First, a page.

This September’s UN General Assembly high-level meeting (HLM) on non-communicable diseases (NCDs) provides a strategic opportunity to propel the response—from “where do we want to be” to “how do we get there”…


Buse, Kent (E-mail:, and Friends of the UN HLM on NCDs


Friends of the UN HLM on NCDs. The how: a message for the UN high-level meeting on NCDs. Lancet 2018; published online June 28. http://dx.doi. org/10.1016/S0140-6736(18)31475-2.

The Lancet
Release date

The how: a message for the UN high-level meeting on NCDs

The Lancet Correspondence including Kristina Sperkova, IOGT International


This September’s UN General Assembly high-level meeting (HLM) on non-communicable diseases (NCDs) provides a strategic opportunity to propel the response—from “where do we want to be” to “how do we get there”.

Some excerpts

The draft of the HLM’s political declaration prioritises universal health coverage, including affordable treatment, and promotion of mental health but falls short on the primary prevention of NCDs and promoting healthy societies as per Agenda 2030. The transition from health-harming to health-enhancing products and processes requires action across multiple sectors and strengthened public institutions. We propose an agenda for member state HLM negotiators (panel).

Panel: Proposed agenda for member state high-level meeting negotiators

  1. Assign accountability at the highest political levels
  2. Prioritise improving fiscal policies
  3. Mobilise additional financial resources
  4. Regulate the commercial determinants
  5. Address the growing impact of pollution and urbanisation on NCDs, injuries, and mental health
  6. Support meaningful civil society engagement
  7. Uphold principles of equity, human rights, and gender equality
  8. Foster independent accountability

Second, improving fiscal policies should be prioritised. Countries should implement a synergistic approach to taxing sugar (not just sugar-sweetened beverages but also sugary snacks), tobacco and alcohol, as well as unhealthy nutrients. The international community should provide technical advice on taxation and removing subsidies for processed foods, alcohol, and fossil fuels, and for divesting from tobacco, alcohol, and fossil fuels; governments should also support healthy local food systems.

Fourth, the commercial determinants of health should be more rigorously regulated. Evidence suggests that self–regulation cannot be relied on to deliver healthy outcomes. Building on experience from tobacco control, governments must regulate the alcohol, processed, and ultra–processed foods industries.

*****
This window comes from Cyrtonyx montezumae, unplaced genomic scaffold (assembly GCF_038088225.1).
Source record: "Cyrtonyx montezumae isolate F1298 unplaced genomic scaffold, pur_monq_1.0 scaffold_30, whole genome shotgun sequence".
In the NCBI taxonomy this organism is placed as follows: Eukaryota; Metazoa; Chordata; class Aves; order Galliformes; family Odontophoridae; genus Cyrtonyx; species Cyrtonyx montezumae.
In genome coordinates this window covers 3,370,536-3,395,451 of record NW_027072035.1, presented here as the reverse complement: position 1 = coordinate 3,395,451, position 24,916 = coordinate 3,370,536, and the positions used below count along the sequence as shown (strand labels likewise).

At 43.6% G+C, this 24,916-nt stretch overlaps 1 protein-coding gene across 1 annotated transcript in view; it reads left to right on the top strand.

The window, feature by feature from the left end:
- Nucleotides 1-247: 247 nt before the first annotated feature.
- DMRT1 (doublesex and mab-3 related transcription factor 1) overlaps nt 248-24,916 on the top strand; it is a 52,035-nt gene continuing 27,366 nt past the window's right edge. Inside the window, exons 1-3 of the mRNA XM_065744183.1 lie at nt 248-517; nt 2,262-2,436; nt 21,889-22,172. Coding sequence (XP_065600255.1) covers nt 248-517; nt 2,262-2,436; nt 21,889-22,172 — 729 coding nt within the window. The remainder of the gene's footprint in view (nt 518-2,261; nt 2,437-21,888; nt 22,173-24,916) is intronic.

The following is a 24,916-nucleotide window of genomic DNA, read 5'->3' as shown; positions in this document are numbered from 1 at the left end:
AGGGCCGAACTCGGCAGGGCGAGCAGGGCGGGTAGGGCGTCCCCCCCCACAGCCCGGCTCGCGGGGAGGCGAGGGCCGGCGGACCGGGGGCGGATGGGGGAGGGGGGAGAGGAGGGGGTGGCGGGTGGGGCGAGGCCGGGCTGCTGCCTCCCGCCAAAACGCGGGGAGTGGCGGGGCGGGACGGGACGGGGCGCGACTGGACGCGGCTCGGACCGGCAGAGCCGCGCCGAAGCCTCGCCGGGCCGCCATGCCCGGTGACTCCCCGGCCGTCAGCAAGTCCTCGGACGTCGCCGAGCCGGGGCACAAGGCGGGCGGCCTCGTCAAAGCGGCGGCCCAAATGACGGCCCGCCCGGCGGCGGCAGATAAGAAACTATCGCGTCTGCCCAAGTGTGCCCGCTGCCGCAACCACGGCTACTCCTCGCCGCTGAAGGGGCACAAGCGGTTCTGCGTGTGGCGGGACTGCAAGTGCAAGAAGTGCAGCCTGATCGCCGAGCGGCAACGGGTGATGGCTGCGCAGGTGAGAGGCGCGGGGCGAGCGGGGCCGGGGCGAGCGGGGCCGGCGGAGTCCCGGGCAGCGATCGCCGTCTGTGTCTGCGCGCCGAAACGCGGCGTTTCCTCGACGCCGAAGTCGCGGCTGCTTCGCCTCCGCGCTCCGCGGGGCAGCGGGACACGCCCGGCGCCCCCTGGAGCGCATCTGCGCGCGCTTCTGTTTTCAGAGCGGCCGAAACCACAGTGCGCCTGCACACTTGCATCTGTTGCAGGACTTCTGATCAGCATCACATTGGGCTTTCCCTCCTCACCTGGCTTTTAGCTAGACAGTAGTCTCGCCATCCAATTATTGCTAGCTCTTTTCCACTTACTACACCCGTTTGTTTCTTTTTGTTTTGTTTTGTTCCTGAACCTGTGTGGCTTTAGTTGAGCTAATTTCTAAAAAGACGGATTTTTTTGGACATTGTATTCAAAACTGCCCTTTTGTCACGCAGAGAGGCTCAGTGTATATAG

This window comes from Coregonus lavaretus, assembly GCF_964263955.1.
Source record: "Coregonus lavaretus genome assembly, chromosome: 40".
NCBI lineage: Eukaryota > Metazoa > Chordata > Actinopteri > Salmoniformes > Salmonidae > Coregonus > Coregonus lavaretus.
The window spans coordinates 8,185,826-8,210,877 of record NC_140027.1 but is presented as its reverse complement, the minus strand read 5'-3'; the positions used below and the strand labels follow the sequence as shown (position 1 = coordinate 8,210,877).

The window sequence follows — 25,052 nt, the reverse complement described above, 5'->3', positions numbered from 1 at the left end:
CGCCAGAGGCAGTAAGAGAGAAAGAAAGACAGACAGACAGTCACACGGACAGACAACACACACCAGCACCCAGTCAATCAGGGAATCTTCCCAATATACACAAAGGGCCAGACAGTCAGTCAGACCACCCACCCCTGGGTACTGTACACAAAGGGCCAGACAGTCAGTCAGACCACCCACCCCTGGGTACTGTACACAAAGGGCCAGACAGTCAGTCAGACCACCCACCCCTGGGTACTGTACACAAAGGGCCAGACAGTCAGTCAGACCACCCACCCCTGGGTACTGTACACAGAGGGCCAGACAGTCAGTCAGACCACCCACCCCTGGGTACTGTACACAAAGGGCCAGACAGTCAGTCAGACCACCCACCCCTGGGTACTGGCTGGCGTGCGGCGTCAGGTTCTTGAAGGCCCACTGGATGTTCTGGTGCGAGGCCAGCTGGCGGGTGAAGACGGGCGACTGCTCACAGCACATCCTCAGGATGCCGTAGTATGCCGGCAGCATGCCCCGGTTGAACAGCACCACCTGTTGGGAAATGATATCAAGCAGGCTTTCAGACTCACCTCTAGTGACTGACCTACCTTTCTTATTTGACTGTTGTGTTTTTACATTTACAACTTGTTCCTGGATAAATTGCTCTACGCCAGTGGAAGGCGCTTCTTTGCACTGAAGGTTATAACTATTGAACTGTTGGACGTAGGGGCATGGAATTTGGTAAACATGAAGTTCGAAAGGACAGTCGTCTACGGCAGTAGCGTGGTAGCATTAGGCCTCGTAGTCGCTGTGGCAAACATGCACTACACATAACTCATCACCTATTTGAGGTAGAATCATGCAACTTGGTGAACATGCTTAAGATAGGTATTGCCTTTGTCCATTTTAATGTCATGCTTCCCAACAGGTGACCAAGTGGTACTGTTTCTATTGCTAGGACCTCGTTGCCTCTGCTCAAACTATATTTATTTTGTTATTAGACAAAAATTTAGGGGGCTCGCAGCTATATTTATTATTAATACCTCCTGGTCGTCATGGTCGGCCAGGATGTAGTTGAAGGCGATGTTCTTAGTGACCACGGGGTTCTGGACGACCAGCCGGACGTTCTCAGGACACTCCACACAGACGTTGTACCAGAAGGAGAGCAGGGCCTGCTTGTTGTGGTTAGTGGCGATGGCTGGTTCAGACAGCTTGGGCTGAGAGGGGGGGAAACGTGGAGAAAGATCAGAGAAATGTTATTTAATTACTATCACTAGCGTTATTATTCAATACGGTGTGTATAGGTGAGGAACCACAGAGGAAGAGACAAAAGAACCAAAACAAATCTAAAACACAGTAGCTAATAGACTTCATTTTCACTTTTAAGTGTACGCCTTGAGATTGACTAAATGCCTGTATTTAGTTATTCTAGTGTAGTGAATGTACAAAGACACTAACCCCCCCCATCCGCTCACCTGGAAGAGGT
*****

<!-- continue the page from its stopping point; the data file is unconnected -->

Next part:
Sixth, support shoud be provided for meaningful civil society engagement. Agenda 2030 is premised on effective partnerships, including with civil society. The declaration must ensure meaningful engagement with and by affected communities, citizens, and public interest groups, explicitly highlighting their role in national multi sector planning and coordination platforms and independent accountability mechanisms. Countries should increase investment in the advocacy and service delivery functions of civil society and its networks.

Finally, independent accountability should be fostered. The declaration should call for an NCD Countdown 2030 that would encompass framing the response under existing human rights treaties, reliable reporting systems, independent monitoring, and review, and mechanisms to enhance and enforce compliance.

Members of the Friends of the UN HLM on NCDs

George Alleyne (PAHO), Phillip Baker (Deakin University), Fran Baum (Flinders University), Robert Beaglehole (University of Auckland), Chantal Blouin (Université Laval), Ruth Bonita (University of Auckland), Luisa Brumana (UNICEF), Kent Buse (UNAIDS), John Butler (NCD Child), Simon Capewell (University of Liverpool), Sally Casswell (Massey University, New Zealand), José Luis Castro (International Union Against Tuberculosis and Lung Disease/Vital Strategies), Mickey Chopra (World Bank Group), Helen Clark (The Helen Clark Foundation), Katie Dain (NCD Alliance), Sandro Demaio (Eat Foundation), Andrea Feigl (Harvard), Patricia Frenz (University of Chile), Peter Friberg (Swedish Institute for Global Health Transformation), Sharon Friel (School of Regulation and Global Governance, Australian National University), Amanda Glassman (Center for Global Development), Unni Gopinathan (University of Oslo & Norwegian Institute of Public Health), Lawrence Gostin (Georgetown University), Sofia Gruskin (University of Southern California), Corinna Hawkes (Centre for Food Policy), Sarah Hawkes (University College London), David Hipgrave (UNICEF), Paula Johns (ACT Health Promotion), Alexandra Jones (George Institute for Global Health), Sowmya Kadandale (UNICEF), Roger Magnusson (University of Sydney), Patricio V. Marquez (World Bank Group), Robert Marten (London School of Hygiene & Tropical Medicine), Martin McKee (London School of Hygiene & Tropical Medicine), Benjamin Mason Meier (University of North Carolina at Chapel Hill), Carlos A. Monteiro (University of Sao Paulo), Modi Mwatsama (UK Health Forum), Rachel Nugent (RTI International), David Patterson (HLDC), Stefan Peterson (UNICEF), Yogan Pillay (Ministry of Health, South Africa), Johanna Ralston (World Obesity Federation), Srinath Reddy (Public Health Foundation of India), Juan A. Rivera (National Institute of Public Health, Mexico), Sandhya Singh (Ministry of Health, South Africa), Sudhvir Singh (Eat Foundation), Tim Sladden (UNFPA), Richard Smith (London School of Hygiene & Tropical Medicine), Kristina Sperkova (IOGT International), Thaksaphon Thamarangsi (WHO), Francis Thompson (Framework Convention Alliance), Douglas Webb (UNDP)

Source Website: The Lancet